Beauty, shoes and music to round up 2013


Lifelines is playing catch-up this week, with some feedback from previous columns and a reader hoping for a little bit of Christmas magic to help him reconnect with his musical past in Japan.

A few months ago, a reader reported on her less-than-satisfactory experience at a major Tokyo beauty salon that refused to help identify a few kanji characters on their sign-up forms, even though her Japanese is otherwise near-native (www.japantimes.co.jp/community/2013/08/26/how-tos/returnee-livid-after-ugly-treatment-at-tbc-beauty-salon-in-tokyo) Other foreign readers have reported good experiences with the following two Tokyo beauty salons, both of which have English websites: Elana Jade in Azabu (www.elanajade.com) and Nua in Omotesando (www.nuajapan.com).

Another reader, Sarah, recently checked in with some feedback from a column about where to find large-size shoes in Tokyo (www.japantimes.co.jp/community/2013/06/04/how-tos/hunting-for-big-foot-large-shoes-tough-to-track-down-in-tokyo) She highly recommends Bershka, a fashion chain connected to the Zara brand but with its own twist. There are a number of stores in the Kanto and Kansai areas, she writes.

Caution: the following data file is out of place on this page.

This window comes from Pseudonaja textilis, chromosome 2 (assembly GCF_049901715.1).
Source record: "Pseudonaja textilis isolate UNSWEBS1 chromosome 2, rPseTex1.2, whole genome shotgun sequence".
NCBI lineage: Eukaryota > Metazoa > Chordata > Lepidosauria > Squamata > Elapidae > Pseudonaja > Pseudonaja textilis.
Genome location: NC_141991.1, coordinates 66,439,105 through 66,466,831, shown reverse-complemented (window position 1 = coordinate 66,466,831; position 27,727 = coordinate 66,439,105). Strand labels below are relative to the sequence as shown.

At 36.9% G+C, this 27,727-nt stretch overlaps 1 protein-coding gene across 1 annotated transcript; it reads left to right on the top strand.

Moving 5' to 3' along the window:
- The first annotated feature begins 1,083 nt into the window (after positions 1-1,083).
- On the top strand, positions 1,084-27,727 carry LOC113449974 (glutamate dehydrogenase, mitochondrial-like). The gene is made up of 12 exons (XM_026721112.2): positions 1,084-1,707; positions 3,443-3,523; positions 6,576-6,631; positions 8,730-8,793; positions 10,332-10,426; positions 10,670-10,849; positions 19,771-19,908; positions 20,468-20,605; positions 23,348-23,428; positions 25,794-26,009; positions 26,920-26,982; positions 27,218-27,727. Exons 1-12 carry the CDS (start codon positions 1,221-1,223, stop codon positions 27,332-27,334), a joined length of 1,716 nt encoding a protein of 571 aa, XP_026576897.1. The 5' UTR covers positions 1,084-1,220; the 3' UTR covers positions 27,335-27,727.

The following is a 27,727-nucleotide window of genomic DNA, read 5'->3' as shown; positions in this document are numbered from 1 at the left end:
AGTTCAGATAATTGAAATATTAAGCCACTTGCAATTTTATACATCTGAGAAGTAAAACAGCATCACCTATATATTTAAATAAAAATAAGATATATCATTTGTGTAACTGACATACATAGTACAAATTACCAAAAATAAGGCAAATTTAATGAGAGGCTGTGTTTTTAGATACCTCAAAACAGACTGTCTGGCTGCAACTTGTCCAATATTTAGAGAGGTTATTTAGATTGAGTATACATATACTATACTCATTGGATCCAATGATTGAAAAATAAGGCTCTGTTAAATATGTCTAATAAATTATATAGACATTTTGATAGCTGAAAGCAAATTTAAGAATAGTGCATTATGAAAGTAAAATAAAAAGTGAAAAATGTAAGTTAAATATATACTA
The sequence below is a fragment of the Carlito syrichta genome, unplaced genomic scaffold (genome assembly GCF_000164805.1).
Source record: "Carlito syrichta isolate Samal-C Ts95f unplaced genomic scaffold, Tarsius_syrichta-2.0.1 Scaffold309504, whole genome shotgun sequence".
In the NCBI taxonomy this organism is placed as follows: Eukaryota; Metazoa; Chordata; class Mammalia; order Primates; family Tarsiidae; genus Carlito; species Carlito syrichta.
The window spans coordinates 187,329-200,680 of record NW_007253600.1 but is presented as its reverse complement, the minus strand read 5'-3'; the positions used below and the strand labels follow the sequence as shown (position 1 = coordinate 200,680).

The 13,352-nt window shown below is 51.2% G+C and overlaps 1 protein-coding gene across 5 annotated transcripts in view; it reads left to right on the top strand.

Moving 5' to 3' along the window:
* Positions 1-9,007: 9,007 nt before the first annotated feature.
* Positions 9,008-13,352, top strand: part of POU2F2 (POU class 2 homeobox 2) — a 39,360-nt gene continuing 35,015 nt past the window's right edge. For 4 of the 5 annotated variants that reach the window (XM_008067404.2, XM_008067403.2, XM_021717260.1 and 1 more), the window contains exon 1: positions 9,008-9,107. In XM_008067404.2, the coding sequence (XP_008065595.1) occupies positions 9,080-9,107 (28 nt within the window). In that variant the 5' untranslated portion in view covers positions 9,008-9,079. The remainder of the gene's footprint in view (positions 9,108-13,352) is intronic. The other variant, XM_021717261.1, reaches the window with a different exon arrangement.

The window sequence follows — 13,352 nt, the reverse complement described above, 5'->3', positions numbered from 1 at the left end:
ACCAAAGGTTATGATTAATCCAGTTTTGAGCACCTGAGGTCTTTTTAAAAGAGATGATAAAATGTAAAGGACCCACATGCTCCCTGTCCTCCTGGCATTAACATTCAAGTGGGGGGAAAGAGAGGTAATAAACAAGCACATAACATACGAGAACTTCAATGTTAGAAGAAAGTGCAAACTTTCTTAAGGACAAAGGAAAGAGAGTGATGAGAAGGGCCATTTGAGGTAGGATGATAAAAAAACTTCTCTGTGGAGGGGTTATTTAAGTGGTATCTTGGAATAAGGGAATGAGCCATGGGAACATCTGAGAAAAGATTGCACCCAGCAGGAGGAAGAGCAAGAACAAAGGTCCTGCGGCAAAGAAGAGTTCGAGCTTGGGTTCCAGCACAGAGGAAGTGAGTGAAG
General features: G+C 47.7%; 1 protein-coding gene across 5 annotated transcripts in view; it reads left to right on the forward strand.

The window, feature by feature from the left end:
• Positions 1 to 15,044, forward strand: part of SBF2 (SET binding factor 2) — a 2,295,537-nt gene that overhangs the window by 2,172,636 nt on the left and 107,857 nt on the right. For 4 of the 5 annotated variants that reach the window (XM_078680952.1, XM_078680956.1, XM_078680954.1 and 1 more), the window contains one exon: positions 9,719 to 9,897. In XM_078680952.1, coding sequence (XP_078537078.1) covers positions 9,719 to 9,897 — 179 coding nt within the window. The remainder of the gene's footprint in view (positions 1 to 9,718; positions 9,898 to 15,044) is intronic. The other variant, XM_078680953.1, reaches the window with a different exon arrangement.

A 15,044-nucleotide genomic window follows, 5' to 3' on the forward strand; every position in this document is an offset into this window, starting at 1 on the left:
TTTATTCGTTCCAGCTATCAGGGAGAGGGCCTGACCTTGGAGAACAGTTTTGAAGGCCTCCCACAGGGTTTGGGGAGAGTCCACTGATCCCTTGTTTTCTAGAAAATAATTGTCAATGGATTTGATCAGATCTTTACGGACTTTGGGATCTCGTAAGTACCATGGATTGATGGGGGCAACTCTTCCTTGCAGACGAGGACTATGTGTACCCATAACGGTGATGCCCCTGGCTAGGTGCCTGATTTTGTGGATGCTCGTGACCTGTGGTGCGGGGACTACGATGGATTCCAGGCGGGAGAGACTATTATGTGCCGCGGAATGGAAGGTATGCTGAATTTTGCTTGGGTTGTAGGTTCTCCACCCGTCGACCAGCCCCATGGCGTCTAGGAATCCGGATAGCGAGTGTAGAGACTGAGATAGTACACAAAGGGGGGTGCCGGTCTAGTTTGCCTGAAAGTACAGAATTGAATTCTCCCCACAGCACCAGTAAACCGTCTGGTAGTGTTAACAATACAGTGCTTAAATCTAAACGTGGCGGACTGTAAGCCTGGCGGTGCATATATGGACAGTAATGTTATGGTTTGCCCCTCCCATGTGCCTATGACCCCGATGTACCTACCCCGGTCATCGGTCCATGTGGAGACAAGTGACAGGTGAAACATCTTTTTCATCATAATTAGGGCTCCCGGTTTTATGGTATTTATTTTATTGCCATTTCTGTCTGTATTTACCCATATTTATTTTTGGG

“They sell shoes up to size 27 cm / 41 EU size and they are reasonably priced. I stumbled across them by luck, and just couldn’t believe that the store hadn’t advertised them, since it’s an absolute nightmare finding a decent larger pair to fit.”

To wrap up, here’s a request from Anthony, who was stationed in Okinawa with his family as a teenager in the mid-1960s. He was briefly involved with a Japanese singing group and wonders if they are still around.

“I think their name was Sing Out Japan. It was a group of young people and they asked if I would play my accordion during their shows. I remember going up to Tokyo and we were put on TV.”

Although he was only 14 at the time, Anthony says he has great memories of his time performing with them. Does anybody know anything about this Japanese group?

Happy holidays from Lifelines!

Kiwi Louise George Kittaka has been based in Japan since she was 20. In the ensuing years she has survived PTA duty for three kids in the Japanese education system and singing live on national TV for the NHK “Nodo Jiman” show, among other things. Send your comments and questions to lifelines@japantimes.co.jp.